One of the interesting things I have learnt about children, since becoming a parent, is that they hate throwing anything way. It’s most obvious when I ask one of the kids to throw something in the bin for me. They’ll firstly give me a strange sideways glance, as if they can’t believe what they’ve just heard. Then they’ll walk ever so slowly over to the bin and peer inside, presumably checking to see if they can make out the fires of hell far below. Then the offending rubbish is held over the bin, carefully pinched between thumb and forefinger, before it’s dropped into the darkness, followed by another wary look into the bin, just in case the act of dropping the rubbish had started an inexplicable sequence of events that was going to culminate in a spectacular explosion. This very lengthy process can take a long time when someone has dropped a bag of sultanas on the floor.

Another rubbish related behavioural trait, is an apparent inability to distinguish between what’s rubbish and what’s not. An empty box for example, no matter its origin, is most definitely not rubbish. It’s an impromptu and mobile treasure chest, regardless of whether it initially held beer, nappies, shoes or coffee. Any empty container really, if it’s not shoved into the bin quickly enough, gets claimed by one of the children and pressed into storage duties. Obviously hoarding is a trait which we develop at a young age and which some people never really let go of.

When it comes to investing however, there’s no place for hoarding or for not wanting to throw anything into the trash. No matter how diligent is your investment selection process, at some stage you are going to end up owning some investment garbage. Now if you were a five year old, you’d be tempted to hang on to that garbage for the rest of your life, but as an adult you need to be more discerning. Some companies or investments are simply never going to make it back, from an investment perspective, and need to be let go. It’s not an easy task however, with a substantial body of research showing that investors hate to realise their losses, preferring to hang on in the faint hope of an improvement, an approach which typically leads to lower returns. Just as Jack and Kate don’t need all those empty cereal boxes stashed under their beds, do you need to keep the rubbish in your portfolio?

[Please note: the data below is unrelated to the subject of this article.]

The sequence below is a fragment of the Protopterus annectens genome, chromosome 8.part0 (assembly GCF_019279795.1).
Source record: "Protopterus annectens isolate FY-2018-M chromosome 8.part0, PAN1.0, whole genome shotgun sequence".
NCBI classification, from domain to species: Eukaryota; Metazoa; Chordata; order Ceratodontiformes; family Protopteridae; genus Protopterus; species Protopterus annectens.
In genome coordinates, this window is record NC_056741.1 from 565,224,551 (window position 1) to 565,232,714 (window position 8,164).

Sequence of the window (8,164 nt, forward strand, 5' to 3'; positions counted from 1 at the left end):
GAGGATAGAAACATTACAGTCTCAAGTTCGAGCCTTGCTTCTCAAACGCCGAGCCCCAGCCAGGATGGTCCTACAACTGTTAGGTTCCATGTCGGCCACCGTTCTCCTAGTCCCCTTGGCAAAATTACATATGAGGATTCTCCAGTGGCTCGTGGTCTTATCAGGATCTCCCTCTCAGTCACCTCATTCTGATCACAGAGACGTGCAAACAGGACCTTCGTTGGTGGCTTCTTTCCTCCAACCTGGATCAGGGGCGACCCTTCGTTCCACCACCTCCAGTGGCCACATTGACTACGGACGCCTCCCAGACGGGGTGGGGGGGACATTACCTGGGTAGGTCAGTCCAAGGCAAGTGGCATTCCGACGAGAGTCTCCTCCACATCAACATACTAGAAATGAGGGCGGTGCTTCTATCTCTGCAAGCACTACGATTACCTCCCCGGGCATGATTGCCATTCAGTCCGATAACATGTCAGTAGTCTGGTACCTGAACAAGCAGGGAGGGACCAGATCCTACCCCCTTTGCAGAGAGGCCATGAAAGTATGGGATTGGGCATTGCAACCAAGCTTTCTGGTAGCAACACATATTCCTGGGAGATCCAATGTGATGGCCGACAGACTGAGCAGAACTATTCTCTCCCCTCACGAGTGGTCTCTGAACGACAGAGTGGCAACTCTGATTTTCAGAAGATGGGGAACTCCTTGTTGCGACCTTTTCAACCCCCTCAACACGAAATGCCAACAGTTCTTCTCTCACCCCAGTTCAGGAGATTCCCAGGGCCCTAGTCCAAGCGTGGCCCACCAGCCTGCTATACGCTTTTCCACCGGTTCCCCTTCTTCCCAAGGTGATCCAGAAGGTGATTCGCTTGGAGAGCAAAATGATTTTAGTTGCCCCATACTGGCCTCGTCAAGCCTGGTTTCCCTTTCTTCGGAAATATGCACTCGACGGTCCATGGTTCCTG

5 Investment rules

This article, by Justin Baiocchi, was originally published in The Northern Daily Leader on 23 April 2016.

Recent years have seen a veritable flood of self-help books about making money, whether it’s through property speculation or stock market investing. They tend to have catchy titles like “The Property Gazillionaire: How I went from 1 to 20,000 Properties in Six Months!” or “Get Rich, Stay Rich: The Money-Making Guide for Impatient People”. I’m sure the books make for great reading, however I’m always a little curious as to why you would sell the apparent secret to untold wealth for just $12.99, but perhaps I’m simply being too cynical. Nevertheless, in the spirit of all this wonderful advice-giving, let me give you some free advice; it’s almost all you need to know when it comes to your finances. Here are the rules, in no particular order:

1. If it sounds too good to be true, it really is.

Everyone knows this one, yet it’s probably the most frequently ignored law of investing. When the rest of the world thinks 5% is a good return, how likely is it that someone else has stumbled upon a way to make 25%? With no risk? Exactly.

2. If you can’t understand it, don’t do it.

Or at the very least keep asking questions until you can understand it. Many investment losses can be avoided if you are fully aware of and understand the risks involved. If you don’t know the risks, don’t part with your money.

3. There are no shortcuts (that don’t come with the risk of losing everything).

Making money in a hurry requires a level of luck only experienced by lottery winners. Slow and steady accumulation of wealth may not sound very exciting, but it’s one of the few options open to you if you don’t have rich parents or a knack for picking lottery numbers.

4. Fear of missing out (FOMO) can be hazardous to your wealth.

Everyone wants to invest in gold after the gold price has gone up, buy property as the market reaches its peak or sell their shares just as the stock market bottoms. Falling victim to FOMO results in you joining the herd and unfortunately history has shown that the herd is often wrong.

5. Don’t put all your eggs into one basket.

Again, everyone knows this one, yet it’s sad how many times you hear of a hard-working retiree who lost it all because they had all their money in one investment, be it a managed fund or individual company. “Diversify or despair” should be the motto of every investor.

Not as exciting as building a property empire in 6 months, but these rules actually work (and best of all, they’re free!).

The cooking genius

This article, by Justin Baiocchi, was originally published in The Northern Daily Leader on 9 April 2016.